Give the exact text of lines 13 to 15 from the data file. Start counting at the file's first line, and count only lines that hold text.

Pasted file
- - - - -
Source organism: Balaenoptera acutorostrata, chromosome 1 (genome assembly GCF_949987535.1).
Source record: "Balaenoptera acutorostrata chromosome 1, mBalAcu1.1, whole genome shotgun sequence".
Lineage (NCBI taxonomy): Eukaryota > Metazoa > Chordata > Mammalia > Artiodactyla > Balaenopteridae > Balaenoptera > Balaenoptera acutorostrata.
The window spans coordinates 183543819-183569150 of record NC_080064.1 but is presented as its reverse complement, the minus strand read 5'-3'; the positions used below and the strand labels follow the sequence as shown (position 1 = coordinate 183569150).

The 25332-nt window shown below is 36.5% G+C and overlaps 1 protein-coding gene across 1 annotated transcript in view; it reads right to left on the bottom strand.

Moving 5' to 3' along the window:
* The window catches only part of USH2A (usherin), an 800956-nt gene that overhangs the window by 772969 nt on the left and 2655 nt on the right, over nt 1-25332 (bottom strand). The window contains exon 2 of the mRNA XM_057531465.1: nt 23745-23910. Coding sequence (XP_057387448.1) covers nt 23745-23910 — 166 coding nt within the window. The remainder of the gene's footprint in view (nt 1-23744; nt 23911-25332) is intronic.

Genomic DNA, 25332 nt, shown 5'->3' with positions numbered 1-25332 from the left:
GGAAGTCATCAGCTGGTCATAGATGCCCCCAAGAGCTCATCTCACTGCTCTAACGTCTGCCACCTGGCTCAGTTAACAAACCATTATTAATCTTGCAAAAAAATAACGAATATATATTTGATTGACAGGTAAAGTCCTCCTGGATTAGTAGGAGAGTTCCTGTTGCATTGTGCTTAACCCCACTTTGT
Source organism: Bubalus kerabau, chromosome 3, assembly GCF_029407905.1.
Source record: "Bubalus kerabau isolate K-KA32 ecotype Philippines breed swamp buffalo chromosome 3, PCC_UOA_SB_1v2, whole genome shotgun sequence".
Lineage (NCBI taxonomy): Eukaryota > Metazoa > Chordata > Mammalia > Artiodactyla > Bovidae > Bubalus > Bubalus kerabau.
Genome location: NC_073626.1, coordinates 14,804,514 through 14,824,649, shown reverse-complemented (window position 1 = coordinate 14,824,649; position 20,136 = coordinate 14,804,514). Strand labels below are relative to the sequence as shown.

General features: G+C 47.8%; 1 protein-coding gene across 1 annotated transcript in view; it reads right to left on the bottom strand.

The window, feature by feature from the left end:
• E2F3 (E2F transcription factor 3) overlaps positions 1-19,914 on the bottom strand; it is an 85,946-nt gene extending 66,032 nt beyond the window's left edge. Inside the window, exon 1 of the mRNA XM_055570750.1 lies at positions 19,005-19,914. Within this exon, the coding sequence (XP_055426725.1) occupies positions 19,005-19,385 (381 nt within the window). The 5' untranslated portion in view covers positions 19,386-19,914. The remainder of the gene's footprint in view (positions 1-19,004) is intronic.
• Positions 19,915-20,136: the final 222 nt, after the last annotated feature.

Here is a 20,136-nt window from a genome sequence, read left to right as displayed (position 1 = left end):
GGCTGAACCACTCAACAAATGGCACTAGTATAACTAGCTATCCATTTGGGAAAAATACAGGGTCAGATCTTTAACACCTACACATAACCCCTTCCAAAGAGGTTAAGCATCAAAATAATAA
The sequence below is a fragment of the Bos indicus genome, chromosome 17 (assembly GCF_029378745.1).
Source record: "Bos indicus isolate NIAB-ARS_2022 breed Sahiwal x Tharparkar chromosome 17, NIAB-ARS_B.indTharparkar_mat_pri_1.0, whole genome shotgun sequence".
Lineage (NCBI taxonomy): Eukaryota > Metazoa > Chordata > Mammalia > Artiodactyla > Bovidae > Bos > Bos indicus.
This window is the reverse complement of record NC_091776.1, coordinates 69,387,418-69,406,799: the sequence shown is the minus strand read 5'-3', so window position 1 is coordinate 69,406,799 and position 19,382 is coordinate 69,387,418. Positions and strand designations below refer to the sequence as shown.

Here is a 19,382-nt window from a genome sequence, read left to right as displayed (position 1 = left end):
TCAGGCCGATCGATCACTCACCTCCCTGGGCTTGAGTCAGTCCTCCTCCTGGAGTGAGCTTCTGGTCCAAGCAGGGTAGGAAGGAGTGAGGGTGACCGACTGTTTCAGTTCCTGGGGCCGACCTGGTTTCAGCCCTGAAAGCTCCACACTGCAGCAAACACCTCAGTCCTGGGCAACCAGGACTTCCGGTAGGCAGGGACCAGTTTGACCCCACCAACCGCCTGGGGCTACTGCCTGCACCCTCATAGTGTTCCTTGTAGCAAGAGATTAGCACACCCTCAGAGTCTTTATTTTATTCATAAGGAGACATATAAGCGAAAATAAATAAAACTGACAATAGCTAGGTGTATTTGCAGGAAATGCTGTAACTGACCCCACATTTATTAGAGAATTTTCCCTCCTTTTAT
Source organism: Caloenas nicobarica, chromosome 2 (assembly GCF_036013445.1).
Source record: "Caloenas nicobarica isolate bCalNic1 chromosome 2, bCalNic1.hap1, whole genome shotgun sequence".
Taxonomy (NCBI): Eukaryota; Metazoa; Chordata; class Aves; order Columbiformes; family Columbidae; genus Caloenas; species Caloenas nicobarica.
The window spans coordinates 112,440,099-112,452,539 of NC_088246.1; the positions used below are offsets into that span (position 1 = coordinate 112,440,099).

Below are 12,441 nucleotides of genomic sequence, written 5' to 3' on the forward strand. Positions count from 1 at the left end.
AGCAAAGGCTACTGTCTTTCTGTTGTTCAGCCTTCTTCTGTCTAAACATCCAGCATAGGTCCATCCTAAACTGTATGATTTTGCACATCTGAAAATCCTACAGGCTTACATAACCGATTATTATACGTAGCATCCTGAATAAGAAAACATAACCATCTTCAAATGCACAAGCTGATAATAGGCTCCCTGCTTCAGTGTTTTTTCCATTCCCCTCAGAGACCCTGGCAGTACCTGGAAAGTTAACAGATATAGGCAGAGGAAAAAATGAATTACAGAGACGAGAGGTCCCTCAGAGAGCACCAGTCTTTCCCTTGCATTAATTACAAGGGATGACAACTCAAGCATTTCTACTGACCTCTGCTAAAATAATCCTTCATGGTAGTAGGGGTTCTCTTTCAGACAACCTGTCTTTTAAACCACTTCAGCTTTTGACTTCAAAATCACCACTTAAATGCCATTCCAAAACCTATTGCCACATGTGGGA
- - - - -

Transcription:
Genome location: NC_073626.1, coordinates 14,804,514 through 14,824,649, shown reverse-complemented (window position 1 = coordinate 14,824,649; position 20,136 = coordinate 14,804,514). Strand labels below are relative to the sequence as shown.

General features: G+C 47.8%; 1 protein-coding gene across 1 annotated transcript in view; it reads right to left on the bottom strand.

The window, feature by feature from the left end: